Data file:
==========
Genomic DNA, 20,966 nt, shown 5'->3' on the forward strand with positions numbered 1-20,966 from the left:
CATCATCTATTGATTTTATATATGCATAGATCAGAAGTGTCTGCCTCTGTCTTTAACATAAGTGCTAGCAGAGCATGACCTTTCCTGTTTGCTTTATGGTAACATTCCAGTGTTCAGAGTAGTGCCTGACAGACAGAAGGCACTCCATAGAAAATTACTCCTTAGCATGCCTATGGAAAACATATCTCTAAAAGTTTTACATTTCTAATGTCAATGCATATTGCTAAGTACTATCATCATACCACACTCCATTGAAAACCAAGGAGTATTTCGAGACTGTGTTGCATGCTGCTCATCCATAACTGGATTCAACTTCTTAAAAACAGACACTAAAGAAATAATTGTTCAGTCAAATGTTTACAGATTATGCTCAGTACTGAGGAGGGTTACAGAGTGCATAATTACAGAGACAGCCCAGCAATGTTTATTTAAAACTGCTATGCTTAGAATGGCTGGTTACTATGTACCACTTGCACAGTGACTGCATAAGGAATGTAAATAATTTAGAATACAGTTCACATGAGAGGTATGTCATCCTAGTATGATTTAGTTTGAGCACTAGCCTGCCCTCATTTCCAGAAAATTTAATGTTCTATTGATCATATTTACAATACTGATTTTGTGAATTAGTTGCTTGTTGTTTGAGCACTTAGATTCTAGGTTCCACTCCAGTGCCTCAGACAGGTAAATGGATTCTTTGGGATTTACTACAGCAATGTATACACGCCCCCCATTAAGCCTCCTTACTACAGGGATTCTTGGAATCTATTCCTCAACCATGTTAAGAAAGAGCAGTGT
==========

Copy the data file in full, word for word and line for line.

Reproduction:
Genomic DNA, 20,966 nt, shown 5'->3' on the forward strand with positions numbered 1-20,966 from the left:
CATCATCTATTGATTTTATATATGCATAGATCAGAAGTGTCTGCCTCTGTCTTTAACATAAGTGCTAGCAGAGCATGACCTTTCCTGTTTGCTTTATGGTAACATTCCAGTGTTCAGAGTAGTGCCTGACAGACAGAAGGCACTCCATAGAAAATTACTCCTTAGCATGCCTATGGAAAACATATCTCTAAAAGTTTTACATTTCTAATGTCAATGCATATTGCTAAGTACTATCATCATACCACACTCCATTGAAAACCAAGGAGTATTTCGAGACTGTGTTGCATGCTGCTCATCCATAACTGGATTCAACTTCTTAAAAACAGACACTAAAGAAATAATTGTTCAGTCAAATGTTTACAGATTATGCTCAGTACTGAGGAGGGTTACAGAGTGCATAATTACAGAGACAGCCCAGCAATGTTTATTTAAAACTGCTATGCTTAGAATGGCTGGTTACTATGTACCACTTGCACAGTGACTGCATAAGGAATGTAAATAATTTAGAATACAGTTCACATGAGAGGTATGTCATCCTAGTATGATTTAGTTTGAGCACTAGCCTGCCCTCATTTCCAGAAAATTTAATGTTCTATTGATCATATTTACAATACTGATTTTGTGAATTAGTTGCTTGTTGTTTGAGCACTTAGATTCTAGGTTCCACTCCAGTGCCTCAGACAGGTAAATGGATTCTTTGGGATTTACTACAGCAATGTATACACGCCCCCCATTAAGCCTCCTTACTACAGGGATTCTTGGAATCTATTCCTCAACCATGTTAAGAAAGAGCAGTGT